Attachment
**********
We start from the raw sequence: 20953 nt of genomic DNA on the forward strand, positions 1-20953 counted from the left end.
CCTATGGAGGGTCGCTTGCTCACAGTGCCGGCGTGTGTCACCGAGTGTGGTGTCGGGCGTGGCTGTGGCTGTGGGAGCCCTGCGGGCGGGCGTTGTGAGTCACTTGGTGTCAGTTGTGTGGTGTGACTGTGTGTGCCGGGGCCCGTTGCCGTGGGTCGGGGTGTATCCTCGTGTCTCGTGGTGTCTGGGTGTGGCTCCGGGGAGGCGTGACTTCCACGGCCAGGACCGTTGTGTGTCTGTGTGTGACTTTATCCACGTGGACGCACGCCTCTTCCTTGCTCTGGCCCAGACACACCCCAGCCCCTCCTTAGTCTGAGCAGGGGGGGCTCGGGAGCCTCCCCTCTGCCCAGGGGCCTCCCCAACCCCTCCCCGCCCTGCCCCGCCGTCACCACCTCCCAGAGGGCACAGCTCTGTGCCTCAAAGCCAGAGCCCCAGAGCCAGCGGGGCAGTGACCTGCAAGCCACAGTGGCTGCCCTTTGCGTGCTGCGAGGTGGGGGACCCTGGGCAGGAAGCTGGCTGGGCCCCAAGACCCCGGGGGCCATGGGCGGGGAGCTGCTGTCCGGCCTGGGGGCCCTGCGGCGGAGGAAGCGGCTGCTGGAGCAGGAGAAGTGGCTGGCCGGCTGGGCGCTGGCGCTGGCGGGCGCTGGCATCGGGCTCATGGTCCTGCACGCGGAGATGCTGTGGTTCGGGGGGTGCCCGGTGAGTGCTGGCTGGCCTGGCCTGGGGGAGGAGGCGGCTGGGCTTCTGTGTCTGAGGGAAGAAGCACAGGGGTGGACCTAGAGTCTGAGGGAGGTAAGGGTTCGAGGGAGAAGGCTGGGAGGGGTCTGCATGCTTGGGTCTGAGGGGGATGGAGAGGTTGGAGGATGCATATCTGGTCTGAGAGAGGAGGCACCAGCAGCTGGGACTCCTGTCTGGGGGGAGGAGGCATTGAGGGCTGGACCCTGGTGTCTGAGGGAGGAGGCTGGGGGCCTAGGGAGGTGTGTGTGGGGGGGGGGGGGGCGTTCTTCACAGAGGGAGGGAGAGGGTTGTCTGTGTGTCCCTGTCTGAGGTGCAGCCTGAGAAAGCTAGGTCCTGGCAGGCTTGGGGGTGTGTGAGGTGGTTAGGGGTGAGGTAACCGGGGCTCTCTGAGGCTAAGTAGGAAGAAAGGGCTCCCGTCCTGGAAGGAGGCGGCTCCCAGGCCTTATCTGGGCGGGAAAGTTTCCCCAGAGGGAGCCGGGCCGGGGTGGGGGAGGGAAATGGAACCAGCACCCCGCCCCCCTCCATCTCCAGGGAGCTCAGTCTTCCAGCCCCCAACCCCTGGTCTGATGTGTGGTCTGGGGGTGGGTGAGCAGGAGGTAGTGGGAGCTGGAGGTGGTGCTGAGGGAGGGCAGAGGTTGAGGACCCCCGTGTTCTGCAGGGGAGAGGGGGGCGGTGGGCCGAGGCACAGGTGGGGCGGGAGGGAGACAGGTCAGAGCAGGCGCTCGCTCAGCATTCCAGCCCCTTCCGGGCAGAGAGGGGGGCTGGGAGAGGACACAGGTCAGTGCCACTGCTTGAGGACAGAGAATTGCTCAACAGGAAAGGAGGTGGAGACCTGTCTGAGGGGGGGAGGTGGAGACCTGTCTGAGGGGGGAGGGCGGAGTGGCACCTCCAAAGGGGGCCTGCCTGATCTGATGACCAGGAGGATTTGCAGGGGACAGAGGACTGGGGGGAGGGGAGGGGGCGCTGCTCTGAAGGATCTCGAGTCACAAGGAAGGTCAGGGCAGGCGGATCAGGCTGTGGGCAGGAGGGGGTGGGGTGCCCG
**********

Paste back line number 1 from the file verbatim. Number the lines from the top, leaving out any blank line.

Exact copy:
We start from the raw sequence: 20953 nt of genomic DNA on the forward strand, positions 1-20953 counted from the left end.